setting b_count to 0 for free buffers allows try_to_free_buffers() to free more pages-- this is what you wanted it to do. but it's actually bad behavior in terms of performance, since the pages it frees are quite arbitrary in relation to which buffers are most used. in other words, setting b_count to 0 when freeing buffers exacerbates the fact that the Linux buffer cache has no buffer reclamation policy right now. leaving b_count set to 1 reduces the likelihood that a page will be stolen, thus preserving the contents of the buffer cache.

under load, vmstat shows twice as many "bi" when b_count is set to 0 for free buffers; application throughput drops measurably more as offered load increases than when it is running on a kernel that leaves b_count alone. one can also see the buffer cache size fluctuating significantly when the file working set and the page working set don't all fit in memory. this, i argue, is pathological to performance, since it means pages are flowing in and out of the buffer cache quickly, and are not staying in long enough to be of use.

in the big picture, shrinking either the page cache or the buffer cache will result in lower hit rates and worse (i.e. closer to disk speed) performance. you really want to be careful to throw out the oldest or least used page/buffer, because to do otherwise wastes disk bandwidth, and that hurts *both* file system *and* VM performance.

setting b_count to zero for free buffers might be the right thing to do, but it makes more urgent the need to fix the reclamation problem. successfully stealing pages from the buffer cache right now is very hard on file system performance. perhaps adding some logic to regularly supply the free list with the oldest buffers, and allowing try_to_free_buffers() only to free pages containing buffers on the free list, might be a good solution. perhaps calling try_to_free_buffers() or wakeup_bdflush() should automatically reclaim old buffers, thereby slowing down cache growth and reducing the need to steal pages from it. or what would happen if the buffer cache, and not shrink_mmap(), could choose which page gets freed/stolen?

the best solution is to figure out how to allow page stealing while not disturbing the LRU queues in the buffer cache.

Linus replied, "Performance optimization is 15% brains, 85% black magic. I could easily imagine that in many conditions, the extra locked-down free buffers improve performance by making a pool of quick-allocation free buffers available, even at the expense of other things."

Regarding the pathalogical usage that might trigger the bug, he went on:

I said they were unlikely..

Basically, the only real case I can imagine where this actually could result in serious problems is:

Regarding Chuck's best solution, Linus answered, "Indeed. Leaving the b_count at an elevated number may give you some of that advantage, but it's definitely not something I want to count on for good behaviour.."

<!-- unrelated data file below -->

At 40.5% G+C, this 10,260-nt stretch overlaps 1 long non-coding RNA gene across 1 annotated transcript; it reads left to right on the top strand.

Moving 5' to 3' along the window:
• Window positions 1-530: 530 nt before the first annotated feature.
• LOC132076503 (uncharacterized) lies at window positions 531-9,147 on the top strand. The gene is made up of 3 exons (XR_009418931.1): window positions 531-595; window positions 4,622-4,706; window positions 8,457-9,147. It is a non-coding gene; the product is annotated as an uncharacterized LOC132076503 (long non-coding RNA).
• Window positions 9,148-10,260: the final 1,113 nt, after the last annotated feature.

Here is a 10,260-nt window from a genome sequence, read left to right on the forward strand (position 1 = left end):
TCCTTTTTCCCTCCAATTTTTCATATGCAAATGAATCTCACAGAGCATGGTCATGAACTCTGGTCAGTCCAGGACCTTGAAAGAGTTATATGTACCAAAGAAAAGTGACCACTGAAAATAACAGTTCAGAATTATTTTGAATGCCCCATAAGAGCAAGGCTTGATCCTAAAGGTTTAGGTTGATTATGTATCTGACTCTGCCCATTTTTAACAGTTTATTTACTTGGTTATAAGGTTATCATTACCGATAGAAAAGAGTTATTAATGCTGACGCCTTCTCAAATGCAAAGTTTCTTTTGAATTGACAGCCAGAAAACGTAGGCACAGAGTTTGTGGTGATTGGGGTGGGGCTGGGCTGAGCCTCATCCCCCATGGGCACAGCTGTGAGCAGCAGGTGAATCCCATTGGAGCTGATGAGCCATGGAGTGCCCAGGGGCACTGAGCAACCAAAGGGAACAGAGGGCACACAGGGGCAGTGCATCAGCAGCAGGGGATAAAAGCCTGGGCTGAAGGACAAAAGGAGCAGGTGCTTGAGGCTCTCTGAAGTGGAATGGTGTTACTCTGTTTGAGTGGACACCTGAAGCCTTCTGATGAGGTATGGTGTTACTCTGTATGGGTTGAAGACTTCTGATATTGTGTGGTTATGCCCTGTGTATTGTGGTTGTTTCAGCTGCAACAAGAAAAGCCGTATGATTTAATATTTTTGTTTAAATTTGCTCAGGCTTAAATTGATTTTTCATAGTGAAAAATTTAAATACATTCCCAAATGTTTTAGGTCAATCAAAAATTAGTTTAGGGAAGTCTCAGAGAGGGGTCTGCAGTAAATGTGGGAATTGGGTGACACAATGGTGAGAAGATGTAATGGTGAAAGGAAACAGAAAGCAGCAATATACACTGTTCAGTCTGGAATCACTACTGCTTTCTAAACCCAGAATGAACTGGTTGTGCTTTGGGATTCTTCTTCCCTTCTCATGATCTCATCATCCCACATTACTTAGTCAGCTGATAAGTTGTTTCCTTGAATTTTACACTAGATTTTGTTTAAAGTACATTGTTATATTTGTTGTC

Theodore Y. Ts'o replied, "I think the point Chuck was trying to make was not that preserving buffers was good because of making a pool of quick-allocation free buffers, but because doing so preserved the *contents* of those buffers ---- this is because try_to_free_buffers() doesn't take into account whether the buffers on any particular pages are often referenced. So if the buffers contain the disk blocks corresponding to some commonly used executable that just doesn't happen to be in use at the moment, try_to_free_buffers will evict the page, thus forcing the disk blocks to be read in from disk the next time they are needed." He added, "While I agree with you that leaving b_coutn as 1 is a really horrible way of fixing this problem, the real solution which is quite urgently needed is to put some more smarts into try_to_free_buffers...."

11. Routing Problem For linux-kernel

26 Mar 1999 - 29 Mar 1999 (3 posts) Archive Link: "Is only me ?"

Topics: Mailing List Administration

People: Matti Aarnio

Riccardo Facchetti noticed an odd silence on linux-kernel, and asked about it. Matti Aarnio replied:

There is a strange routing problem in NORDUnet network, which prevents from reaching a part of the world -- I take that to mean that the same part of the world won't reach either ...

The list delivery will resume once the routing bug is fixed, as a matter of hours, I hope.

Mind you, I realized what was going on only a couple hours ago, and the situation has been on for 36 hours. (Email queue timeouts threaten at 72 hours, I hope it won't get to that..)







Sharon And Joy

Kernel Traffic is grateful to be developed on a computer donated by Professor Greg Benson and Professor Allan Cruse in the Department of Computer Science at the University of San Francisco. This is the same department that invented FlashMob Computing. Kernel Traffic is hosted by the generous folks at All pages on this site are copyright their original authors, and distributed under the terms of the GNU General Public License version 2.0.